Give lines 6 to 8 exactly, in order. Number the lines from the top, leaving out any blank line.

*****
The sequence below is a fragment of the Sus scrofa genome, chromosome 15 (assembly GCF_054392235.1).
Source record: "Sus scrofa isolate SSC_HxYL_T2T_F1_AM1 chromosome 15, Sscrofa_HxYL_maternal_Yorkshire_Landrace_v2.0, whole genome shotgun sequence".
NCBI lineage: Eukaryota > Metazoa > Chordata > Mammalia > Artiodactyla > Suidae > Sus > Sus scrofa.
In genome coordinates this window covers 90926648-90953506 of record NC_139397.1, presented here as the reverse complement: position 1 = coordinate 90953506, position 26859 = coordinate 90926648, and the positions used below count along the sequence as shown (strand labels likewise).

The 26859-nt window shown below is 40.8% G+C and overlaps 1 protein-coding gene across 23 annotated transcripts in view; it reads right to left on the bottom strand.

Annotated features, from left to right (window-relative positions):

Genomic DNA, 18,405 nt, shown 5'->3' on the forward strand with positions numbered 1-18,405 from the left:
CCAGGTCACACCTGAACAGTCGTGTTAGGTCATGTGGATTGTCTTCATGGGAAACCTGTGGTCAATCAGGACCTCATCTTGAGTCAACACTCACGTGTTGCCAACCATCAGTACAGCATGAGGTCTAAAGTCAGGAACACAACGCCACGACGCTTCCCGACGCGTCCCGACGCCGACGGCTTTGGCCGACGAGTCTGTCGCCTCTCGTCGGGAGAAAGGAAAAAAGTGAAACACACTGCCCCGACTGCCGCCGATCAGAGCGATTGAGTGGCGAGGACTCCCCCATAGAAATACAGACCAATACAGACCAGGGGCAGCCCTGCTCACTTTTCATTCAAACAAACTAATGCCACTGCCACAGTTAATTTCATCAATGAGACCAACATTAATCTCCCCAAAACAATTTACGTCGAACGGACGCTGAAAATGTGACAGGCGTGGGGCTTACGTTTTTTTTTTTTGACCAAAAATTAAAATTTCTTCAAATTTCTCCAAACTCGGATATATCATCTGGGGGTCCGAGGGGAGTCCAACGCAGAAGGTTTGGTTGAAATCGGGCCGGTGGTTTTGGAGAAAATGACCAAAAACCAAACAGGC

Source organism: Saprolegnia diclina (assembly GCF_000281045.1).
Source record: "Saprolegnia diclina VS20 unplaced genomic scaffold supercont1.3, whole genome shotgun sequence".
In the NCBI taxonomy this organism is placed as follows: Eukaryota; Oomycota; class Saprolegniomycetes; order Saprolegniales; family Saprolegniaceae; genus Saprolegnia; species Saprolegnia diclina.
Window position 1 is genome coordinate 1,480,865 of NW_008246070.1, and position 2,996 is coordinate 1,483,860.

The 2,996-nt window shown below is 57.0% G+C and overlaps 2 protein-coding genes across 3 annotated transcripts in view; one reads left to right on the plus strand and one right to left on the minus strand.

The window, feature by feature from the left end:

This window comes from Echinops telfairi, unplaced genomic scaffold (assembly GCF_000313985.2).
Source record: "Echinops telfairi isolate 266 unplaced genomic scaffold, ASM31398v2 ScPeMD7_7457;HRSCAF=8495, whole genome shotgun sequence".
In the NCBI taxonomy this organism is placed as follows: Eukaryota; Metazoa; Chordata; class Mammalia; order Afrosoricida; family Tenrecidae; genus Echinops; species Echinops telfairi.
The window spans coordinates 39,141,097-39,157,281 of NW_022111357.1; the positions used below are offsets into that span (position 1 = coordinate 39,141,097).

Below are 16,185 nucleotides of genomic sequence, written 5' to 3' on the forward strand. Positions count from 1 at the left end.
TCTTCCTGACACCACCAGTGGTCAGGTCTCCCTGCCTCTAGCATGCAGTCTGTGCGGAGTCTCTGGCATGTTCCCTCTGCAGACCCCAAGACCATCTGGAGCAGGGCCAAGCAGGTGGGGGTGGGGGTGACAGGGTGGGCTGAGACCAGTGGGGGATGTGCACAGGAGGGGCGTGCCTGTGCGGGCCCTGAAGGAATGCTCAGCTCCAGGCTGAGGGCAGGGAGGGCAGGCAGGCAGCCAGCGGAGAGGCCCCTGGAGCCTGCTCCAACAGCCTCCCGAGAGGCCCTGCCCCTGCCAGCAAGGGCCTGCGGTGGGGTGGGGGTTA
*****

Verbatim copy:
Annotated features, from left to right (window-relative positions):

Genomic DNA, 18,405 nt, shown 5'->3' on the forward strand with positions numbered 1-18,405 from the left:
CCAGGTCACACCTGAACAGTCGTGTTAGGTCATGTGGATTGTCTTCATGGGAAACCTGTGGTCAATCAGGACCTCATCTTGAGTCAACACTCACGTGTTGCCAACCATCAGTACAGCATGAGGTCTAAAGTCAGGAACACAACGCCACGACGCTTCCCGACGCGTCCCGACGCCGACGGCTTTGGCCGACGAGTCTGTCGCCTCTCGTCGGGAGAAAGGAAAAAAGTGAAACACACTGCCCCGACTGCCGCCGATCAGAGCGATTGAGTGGCGAGGACTCCCCCATAGAAATACAGACCAATACAGACCAGGGGCAGCCCTGCTCACTTTTCATTCAAACAAACTAATGCCACTGCCACAGTTAATTTCATCAATGAGACCAACATTAATCTCCCCAAAACAATTTACGTCGAACGGACGCTGAAAATGTGACAGGCGTGGGGCTTACGTTTTTTTTTTTTGACCAAAAATTAAAATTTCTTCAAATTTCTCCAAACTCGGATATATCATCTGGGGGTCCGAGGGGAGTCCAACGCAGAAGGTTTGGTTGAAATCGGGCCGGTGGTTTTGGAGAAAATGACCAAAAACCAAACAGGC